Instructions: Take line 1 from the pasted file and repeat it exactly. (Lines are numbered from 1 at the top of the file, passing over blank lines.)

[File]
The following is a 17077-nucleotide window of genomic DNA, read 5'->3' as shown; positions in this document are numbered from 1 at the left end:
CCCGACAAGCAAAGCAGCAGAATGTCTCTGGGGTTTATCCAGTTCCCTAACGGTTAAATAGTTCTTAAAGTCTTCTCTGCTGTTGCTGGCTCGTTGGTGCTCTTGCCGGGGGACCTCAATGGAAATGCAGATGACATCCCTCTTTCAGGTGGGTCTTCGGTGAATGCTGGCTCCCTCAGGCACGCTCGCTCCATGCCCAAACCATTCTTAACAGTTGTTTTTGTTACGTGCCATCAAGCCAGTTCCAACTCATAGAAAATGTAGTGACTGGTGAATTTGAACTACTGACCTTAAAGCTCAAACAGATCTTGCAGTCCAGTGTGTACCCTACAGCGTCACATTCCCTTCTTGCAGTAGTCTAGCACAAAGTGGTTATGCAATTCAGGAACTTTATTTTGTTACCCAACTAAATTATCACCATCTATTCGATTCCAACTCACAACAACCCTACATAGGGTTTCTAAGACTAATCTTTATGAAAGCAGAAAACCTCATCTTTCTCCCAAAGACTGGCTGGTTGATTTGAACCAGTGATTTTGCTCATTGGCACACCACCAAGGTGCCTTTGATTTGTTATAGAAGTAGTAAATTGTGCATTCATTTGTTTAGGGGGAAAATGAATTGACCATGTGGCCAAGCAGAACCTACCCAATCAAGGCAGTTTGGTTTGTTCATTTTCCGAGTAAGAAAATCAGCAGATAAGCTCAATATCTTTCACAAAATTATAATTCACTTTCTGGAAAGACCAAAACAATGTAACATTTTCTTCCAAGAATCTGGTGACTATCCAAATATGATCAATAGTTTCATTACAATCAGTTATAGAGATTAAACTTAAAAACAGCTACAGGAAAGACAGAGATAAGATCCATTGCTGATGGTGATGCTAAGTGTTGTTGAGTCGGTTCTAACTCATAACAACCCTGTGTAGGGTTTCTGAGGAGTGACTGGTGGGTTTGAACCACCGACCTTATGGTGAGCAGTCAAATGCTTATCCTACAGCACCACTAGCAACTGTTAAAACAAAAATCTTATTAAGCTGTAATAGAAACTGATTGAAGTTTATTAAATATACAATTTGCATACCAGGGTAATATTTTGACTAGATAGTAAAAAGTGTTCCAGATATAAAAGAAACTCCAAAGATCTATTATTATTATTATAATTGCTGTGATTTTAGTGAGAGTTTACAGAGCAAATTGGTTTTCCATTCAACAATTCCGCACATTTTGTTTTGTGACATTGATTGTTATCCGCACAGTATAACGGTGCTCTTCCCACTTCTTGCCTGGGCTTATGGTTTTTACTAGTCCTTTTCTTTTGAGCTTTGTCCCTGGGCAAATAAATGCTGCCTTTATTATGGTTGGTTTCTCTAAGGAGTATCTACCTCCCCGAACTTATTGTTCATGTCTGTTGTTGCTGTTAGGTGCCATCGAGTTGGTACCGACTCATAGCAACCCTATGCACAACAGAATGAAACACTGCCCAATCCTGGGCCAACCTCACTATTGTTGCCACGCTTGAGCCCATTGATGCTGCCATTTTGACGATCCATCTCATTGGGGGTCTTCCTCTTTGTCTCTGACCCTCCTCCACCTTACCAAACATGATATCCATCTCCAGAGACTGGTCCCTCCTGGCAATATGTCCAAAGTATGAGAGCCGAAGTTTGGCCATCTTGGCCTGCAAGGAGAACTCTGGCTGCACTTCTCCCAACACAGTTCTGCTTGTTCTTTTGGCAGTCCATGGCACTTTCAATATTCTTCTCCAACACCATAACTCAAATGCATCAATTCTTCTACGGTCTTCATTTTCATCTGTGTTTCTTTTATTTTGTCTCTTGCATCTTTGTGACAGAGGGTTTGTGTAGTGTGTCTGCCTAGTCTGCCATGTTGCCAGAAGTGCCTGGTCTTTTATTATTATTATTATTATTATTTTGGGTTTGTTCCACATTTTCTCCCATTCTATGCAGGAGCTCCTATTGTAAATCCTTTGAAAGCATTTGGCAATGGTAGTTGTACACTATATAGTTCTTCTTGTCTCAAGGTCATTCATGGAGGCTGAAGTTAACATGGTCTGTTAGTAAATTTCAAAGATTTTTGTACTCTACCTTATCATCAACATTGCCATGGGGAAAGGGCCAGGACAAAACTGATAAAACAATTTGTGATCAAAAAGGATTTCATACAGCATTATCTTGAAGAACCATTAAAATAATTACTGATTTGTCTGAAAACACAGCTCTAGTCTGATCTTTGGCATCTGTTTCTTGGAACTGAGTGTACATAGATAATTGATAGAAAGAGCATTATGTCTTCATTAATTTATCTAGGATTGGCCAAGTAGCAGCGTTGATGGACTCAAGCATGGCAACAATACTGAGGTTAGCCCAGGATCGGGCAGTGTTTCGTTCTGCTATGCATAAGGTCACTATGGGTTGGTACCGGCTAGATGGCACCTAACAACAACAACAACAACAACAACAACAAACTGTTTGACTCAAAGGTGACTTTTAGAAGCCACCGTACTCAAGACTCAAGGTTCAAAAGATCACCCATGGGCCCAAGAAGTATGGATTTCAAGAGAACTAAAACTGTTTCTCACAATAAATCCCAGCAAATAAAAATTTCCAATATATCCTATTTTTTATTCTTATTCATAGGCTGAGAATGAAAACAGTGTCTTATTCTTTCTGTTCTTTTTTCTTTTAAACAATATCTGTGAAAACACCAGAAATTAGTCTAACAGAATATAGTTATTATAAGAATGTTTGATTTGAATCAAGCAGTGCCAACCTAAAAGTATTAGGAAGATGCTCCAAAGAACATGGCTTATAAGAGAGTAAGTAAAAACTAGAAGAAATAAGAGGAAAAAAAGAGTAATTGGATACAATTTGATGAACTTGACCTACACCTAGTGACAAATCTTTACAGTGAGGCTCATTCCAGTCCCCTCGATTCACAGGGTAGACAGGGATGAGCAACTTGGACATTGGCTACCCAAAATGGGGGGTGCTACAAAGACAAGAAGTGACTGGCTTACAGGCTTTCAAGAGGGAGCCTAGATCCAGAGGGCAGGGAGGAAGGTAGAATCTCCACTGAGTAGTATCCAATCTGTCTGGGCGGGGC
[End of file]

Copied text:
The following is a 17077-nucleotide window of genomic DNA, read 5'->3' as shown; positions in this document are numbered from 1 at the left end: